Edited by Walter Bernhart and Lawrence Kramer
Edited by Dan Stone
Edited by Silke Horstkotte and Esther Peeren
Critical Texts on the Avant-Garde
Edited by Dafydd Jones
The volume is presented in sections that progressively point towards the expanding complexity of the contemporary engagement with Dada, as what is often exhaustive historical data is forced to rethink, realign and reconfigure itself in response to the analytical rigour and exercise of later twentieth-century animal anarchic thought, the testing and cultural placement of thoughts upon the virtual, and the eventual implications for the once blissfully unproblematic idea of expression. From the opening, provocative proposition that historically Dada may have been the falsest of all false paths, the volume rounds to dispute such condemnation as demarcation continues not only of Dada’s embeddedness in western culture, but more precisely of the location of Dada culture.
Ten critical essays – by Cornelius Partsch, John Wall, T. J. Demos, Anna Schaffner, Martin I. Gaughan, Curt Germundson, Stephen C. Foster, Dafydd Jones, Joel Freeman and David Cunningham – are supplemented by the critical bibliography prepared by Timothy Shipe, which documents the past decade of Dada scholarship, and in so doing provides a valuable resource for all those engaged in Dada studies today.
enact such a sovereignty, that is, not by other individuals, ideologies, or even the divine. But even in the form of contract as Thomas Hobbes suggested, ignoring the voice of others in the name of sovereignty runs against nature; the possibility of and justification for sovereignty can only be
-ethnic family ties. 3 Looking for Voices of Reason: the Background to the Kumasi Process In February 1994 a massive mobilization of the military, organised into a special Emergency Task Force and coordinating with local police, helped to stabilise the situation to the extent that more organised aid became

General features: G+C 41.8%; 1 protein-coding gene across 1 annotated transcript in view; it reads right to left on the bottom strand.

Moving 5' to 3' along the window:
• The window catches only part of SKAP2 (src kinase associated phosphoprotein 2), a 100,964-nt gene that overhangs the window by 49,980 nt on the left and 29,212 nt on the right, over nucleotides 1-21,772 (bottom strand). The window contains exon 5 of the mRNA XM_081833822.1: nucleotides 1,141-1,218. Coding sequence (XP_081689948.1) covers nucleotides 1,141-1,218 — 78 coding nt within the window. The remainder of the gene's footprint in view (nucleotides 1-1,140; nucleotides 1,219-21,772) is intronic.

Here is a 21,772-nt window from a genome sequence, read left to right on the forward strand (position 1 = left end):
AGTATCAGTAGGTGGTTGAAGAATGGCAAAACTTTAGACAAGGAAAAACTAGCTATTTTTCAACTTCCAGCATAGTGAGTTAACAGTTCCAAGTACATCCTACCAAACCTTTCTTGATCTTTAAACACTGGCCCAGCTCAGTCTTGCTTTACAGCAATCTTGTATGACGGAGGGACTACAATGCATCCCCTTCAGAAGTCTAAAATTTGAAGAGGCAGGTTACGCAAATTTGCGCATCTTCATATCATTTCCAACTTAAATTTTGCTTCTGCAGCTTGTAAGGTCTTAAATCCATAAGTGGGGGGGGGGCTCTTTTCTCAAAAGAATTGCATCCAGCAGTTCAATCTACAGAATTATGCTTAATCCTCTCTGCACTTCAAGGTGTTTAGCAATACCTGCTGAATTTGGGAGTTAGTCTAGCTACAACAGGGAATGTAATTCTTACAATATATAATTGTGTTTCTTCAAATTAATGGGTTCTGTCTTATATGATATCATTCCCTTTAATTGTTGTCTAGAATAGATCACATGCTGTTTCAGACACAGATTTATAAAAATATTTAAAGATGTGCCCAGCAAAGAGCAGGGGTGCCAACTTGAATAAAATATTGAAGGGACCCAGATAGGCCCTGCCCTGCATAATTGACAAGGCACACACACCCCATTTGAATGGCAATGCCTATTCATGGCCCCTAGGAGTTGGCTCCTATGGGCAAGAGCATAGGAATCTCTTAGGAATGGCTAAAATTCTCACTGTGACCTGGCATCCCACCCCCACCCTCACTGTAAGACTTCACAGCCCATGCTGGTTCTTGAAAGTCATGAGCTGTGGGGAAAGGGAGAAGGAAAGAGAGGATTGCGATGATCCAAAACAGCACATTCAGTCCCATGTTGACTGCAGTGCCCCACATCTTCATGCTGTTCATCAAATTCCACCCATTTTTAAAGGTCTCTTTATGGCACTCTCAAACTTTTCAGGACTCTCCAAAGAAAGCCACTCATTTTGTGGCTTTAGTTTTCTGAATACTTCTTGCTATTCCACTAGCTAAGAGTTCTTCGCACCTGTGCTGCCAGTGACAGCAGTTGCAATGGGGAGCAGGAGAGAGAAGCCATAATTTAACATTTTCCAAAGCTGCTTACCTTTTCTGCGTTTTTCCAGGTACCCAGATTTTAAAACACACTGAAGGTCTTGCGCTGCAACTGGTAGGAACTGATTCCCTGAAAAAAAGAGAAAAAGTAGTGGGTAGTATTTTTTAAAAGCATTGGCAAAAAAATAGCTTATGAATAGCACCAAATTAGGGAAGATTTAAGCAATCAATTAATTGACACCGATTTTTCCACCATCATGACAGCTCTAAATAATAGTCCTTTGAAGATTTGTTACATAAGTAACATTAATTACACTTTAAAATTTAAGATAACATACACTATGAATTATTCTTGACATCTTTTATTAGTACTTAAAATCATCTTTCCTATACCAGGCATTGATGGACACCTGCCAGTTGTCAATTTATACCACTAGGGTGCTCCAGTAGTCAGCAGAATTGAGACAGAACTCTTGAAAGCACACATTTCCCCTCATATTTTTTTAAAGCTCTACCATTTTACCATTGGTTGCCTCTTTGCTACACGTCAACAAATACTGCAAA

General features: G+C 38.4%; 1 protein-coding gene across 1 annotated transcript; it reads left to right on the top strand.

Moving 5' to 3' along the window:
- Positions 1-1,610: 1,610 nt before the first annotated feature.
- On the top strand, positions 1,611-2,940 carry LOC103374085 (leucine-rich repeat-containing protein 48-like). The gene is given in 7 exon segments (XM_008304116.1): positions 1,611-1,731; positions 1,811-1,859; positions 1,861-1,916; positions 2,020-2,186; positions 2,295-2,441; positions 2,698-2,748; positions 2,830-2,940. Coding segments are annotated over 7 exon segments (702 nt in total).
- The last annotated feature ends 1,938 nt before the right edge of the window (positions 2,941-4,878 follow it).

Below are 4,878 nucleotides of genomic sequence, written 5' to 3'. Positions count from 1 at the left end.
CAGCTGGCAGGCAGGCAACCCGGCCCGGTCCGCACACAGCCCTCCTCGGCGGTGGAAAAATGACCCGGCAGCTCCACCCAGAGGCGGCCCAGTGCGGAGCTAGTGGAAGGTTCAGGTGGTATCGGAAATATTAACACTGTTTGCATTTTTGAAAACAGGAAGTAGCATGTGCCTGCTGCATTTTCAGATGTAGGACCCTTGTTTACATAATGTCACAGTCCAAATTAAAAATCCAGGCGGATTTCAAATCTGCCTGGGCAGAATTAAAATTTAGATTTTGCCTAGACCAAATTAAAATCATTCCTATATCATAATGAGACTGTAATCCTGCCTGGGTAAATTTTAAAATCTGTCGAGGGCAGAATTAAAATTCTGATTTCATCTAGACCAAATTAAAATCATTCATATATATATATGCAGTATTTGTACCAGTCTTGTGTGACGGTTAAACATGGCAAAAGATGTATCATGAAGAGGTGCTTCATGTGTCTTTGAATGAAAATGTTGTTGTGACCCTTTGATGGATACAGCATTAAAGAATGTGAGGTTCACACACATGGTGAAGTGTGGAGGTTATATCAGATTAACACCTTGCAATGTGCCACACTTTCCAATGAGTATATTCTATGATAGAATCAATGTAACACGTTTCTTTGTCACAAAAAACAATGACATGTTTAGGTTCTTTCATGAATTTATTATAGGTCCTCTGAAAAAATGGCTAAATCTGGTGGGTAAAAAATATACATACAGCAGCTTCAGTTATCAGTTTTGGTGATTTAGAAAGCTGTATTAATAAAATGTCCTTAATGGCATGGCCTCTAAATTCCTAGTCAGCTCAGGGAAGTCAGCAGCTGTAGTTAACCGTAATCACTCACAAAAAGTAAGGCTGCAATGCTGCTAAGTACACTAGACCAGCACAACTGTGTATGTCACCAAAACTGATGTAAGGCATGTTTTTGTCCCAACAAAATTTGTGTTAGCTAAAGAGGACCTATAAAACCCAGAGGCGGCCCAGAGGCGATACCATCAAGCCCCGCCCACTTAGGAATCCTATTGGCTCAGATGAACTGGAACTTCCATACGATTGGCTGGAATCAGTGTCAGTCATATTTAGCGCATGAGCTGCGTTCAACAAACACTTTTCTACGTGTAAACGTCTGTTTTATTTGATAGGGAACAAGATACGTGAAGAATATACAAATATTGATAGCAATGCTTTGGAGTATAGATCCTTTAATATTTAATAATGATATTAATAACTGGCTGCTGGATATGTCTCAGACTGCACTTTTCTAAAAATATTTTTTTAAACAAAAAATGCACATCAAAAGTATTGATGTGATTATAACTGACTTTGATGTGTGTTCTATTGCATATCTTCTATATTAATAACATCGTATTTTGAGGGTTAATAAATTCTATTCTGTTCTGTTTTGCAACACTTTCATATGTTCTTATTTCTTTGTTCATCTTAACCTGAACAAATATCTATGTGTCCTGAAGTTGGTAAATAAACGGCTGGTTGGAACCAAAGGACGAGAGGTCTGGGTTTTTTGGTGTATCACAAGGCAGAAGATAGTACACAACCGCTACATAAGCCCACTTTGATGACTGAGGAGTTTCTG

Wisam Kh. Abdul-Jabbar and Sabah Wajid Ali
assumptions about society and politics.” 3 In effect, the emergence of these blogospheres in the first decade of the twenty-first century represents the coming-out of digitalized subaltern voices that use antagonistic humour, such as sarcasm, to enact nonviolent resistance. Sarcasm creates an incongruence
Eric Nsuh Zuhmboshi
“Dele is – was – the founding editor of Newswatch Magazine , and the loudest voice against continued military rule in the country” (199). This brief portrait of Dele Giwa shows him as an activist journalist whose ideological vision of state-building is contrary to that of the ruling military oligarchy
Biraj Mehta Rathi
boundaries, because at that time those boundaries were true. Now they have become imaginary lines of tradition divested of the qualities of real obstacles.” 65 Yet, when speaking with the world, the voice of India cannot be weak. Tagore calls for negotiation between communities so that they can flourish